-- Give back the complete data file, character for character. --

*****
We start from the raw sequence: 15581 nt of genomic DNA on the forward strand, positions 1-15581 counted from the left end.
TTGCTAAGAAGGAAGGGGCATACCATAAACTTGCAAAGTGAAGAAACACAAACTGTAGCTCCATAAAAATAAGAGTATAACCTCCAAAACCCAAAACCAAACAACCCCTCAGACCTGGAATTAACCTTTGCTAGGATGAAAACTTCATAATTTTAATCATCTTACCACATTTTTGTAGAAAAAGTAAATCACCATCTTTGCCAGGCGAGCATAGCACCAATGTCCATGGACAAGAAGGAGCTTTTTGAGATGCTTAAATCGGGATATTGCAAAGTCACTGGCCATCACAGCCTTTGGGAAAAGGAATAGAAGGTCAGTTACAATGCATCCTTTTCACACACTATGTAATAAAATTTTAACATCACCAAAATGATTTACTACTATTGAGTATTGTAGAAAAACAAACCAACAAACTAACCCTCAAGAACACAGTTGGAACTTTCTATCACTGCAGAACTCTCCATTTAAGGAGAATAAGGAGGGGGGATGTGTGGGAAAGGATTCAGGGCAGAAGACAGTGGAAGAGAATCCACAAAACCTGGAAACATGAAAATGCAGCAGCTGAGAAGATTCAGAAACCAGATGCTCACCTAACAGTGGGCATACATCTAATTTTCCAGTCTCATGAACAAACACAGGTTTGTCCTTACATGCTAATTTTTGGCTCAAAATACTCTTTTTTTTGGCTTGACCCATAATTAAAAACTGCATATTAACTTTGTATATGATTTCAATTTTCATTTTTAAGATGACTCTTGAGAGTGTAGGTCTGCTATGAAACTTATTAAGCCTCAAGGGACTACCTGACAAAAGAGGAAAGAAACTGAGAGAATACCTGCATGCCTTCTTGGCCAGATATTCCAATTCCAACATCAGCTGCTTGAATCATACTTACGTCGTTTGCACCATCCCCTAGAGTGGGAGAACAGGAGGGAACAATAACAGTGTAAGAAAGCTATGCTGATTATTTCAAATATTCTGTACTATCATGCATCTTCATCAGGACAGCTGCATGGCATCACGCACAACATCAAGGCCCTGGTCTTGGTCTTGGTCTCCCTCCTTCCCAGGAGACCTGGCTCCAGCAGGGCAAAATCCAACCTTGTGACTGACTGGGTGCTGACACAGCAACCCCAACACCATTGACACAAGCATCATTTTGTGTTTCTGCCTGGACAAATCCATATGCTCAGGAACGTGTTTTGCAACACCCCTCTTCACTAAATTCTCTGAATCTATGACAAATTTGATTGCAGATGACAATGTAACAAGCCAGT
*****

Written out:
We start from the raw sequence: 15581 nt of genomic DNA on the forward strand, positions 1-15581 counted from the left end.
TTGCTAAGAAGGAAGGGGCATACCATAAACTTGCAAAGTGAAGAAACACAAACTGTAGCTCCATAAAAATAAGAGTATAACCTCCAAAACCCAAAACCAAACAACCCCTCAGACCTGGAATTAACCTTTGCTAGGATGAAAACTTCATAATTTTAATCATCTTACCACATTTTTGTAGAAAAAGTAAATCACCATCTTTGCCAGGCGAGCATAGCACCAATGTCCATGGACAAGAAGGAGCTTTTTGAGATGCTTAAATCGGGATATTGCAAAGTCACTGGCCATCACAGCCTTTGGGAAAAGGAATAGAAGGTCAGTTACAATGCATCCTTTTCACACACTATGTAATAAAATTTTAACATCACCAAAATGATTTACTACTATTGAGTATTGTAGAAAAACAAACCAACAAACTAACCCTCAAGAACACAGTTGGAACTTTCTATCACTGCAGAACTCTCCATTTAAGGAGAATAAGGAGGGGGGATGTGTGGGAAAGGATTCAGGGCAGAAGACAGTGGAAGAGAATCCACAAAACCTGGAAACATGAAAATGCAGCAGCTGAGAAGATTCAGAAACCAGATGCTCACCTAACAGTGGGCATACATCTAATTTTCCAGTCTCATGAACAAACACAGGTTTGTCCTTACATGCTAATTTTTGGCTCAAAATACTCTTTTTTTTGGCTTGACCCATAATTAAAAACTGCATATTAACTTTGTATATGATTTCAATTTTCATTTTTAAGATGACTCTTGAGAGTGTAGGTCTGCTATGAAACTTATTAAGCCTCAAGGGACTACCTGACAAAAGAGGAAAGAAACTGAGAGAATACCTGCATGCCTTCTTGGCCAGATATTCCAATTCCAACATCAGCTGCTTGAATCATACTTACGTCGTTTGCACCATCCCCTAGAGTGGGAGAACAGGAGGGAACAATAACAGTGTAAGAAAGCTATGCTGATTATTTCAAATATTCTGTACTATCATGCATCTTCATCAGGACAGCTGCATGGCATCACGCACAACATCAAGGCCCTGGTCTTGGTCTTGGTCTCCCTCCTTCCCAGGAGACCTGGCTCCAGCAGGGCAAAATCCAACCTTGTGACTGACTGGGTGCTGACACAGCAACCCCAACACCATTGACACAAGCATCATTTTGTGTTTCTGCCTGGACAAATCCATATGCTCAGGAACGTGTTTTGCAACACCCCTCTTCACTAAATTCTCTGAATCTATGACAAATTTGATTGCAGATGACAATGTAACAAGCCAGT